‘It’s gone!’ Easy way to remove limescale from toilet bowl using no cleaning products

Clean It, Fix It: Maxine reveals how best to remove toilet limescale

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In the bathroom, bacteria and viruses can live on surfaces for up to a week or more. Toilets should be cleaned at least once a week, but if you have small children, and the time, then doing it daily is recommended. Clean It, Fix It star Maxine Dwyer showed BBC One viewers how to remove limescale marks from the toilet seat, and hard limescale build-up from the toilet bowl. 

“I know what I’m going to find under this – have a look – there, straight away, there’s quite a lot of limescale,” she said. 

Maxine has cleaned thousands of loos during her 15-year cleaning career and has developed an order. 

“First of all, I’m going to spray it with anti-bac,” the expert said. 

Every time the toilet is flushed, thousands of droplets containing bacteria are released, yet more than half of Brits, don’t close the toilet lid. 

“You must make sure you don’t use a rag that you use in the bathroom, in the kitchen,” Maxine added.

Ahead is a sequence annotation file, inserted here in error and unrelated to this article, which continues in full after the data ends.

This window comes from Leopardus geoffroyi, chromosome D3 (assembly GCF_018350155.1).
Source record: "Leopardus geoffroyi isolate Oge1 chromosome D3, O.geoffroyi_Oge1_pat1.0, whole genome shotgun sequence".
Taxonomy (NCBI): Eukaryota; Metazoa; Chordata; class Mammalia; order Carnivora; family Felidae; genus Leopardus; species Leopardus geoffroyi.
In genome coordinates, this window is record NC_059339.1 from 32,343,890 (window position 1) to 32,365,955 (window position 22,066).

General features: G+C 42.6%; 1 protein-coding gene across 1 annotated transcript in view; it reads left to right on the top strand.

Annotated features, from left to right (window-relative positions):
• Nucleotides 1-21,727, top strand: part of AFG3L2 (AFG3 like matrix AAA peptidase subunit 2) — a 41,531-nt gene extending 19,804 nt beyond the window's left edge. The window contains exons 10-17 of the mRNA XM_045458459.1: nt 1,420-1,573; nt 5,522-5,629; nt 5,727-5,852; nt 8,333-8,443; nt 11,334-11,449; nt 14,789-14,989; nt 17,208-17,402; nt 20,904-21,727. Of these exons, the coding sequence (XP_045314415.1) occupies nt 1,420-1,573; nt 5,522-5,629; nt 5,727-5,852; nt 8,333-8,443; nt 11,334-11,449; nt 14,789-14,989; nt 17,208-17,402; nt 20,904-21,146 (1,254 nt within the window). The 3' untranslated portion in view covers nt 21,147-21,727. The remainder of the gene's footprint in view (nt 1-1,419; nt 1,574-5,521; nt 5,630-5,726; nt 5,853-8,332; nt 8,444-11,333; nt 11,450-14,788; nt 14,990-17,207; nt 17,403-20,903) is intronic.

“Once this [the cloth] is in the bathroom, it stays in the bathroom.” 

Having wiped the antibacterial spray across the whole of the toilet lid and seat, it’s time for step two. 

Maxine said: “Then, pick up the toilet seat, and you tackle underneath.” 


As for how she was going to tackle the limescale marks, the expert sprayed a sponge. 

“This is limescale remover, and this sponge has a non-harsh scourer,” she explained. 

“If you use an abrasive sponge, you may ruin the coating on the toilet seat. 

“Remember to rinse it [the sponge afterwards] because it’s limescale remover.” 

As for how well it worked, Maxine remarked: “Look at that! All it needed was a bit of elbow grease and limescale remover, and antibacterial spray and it’s gone.” 

In an area with hard water, the chalky residue from limescale can really build up, particularly under the water line. 

Maxine used a blunt dinner knife to avoid damaging the porcelain to chip away at the thick limescale in the toilet bowl. 

“All I’m doing is prizing it off the bottom of the toilet, and it comes off freely,” she said. 

“Look at this – a big piece!” She then scooped out the lumps of limescale with a tissue and her hand which she had covered with a rubber glove and placed the chunks in the bin. 

“And don’t forget to clean the flusher,” the expert added. 

“Did you know that the toilet flusher holds more germs than the toilet seat? 

“That’s why it’s important to wash them – use an antibacterial wipe to wash them, rather than the same toilet cloth.” 

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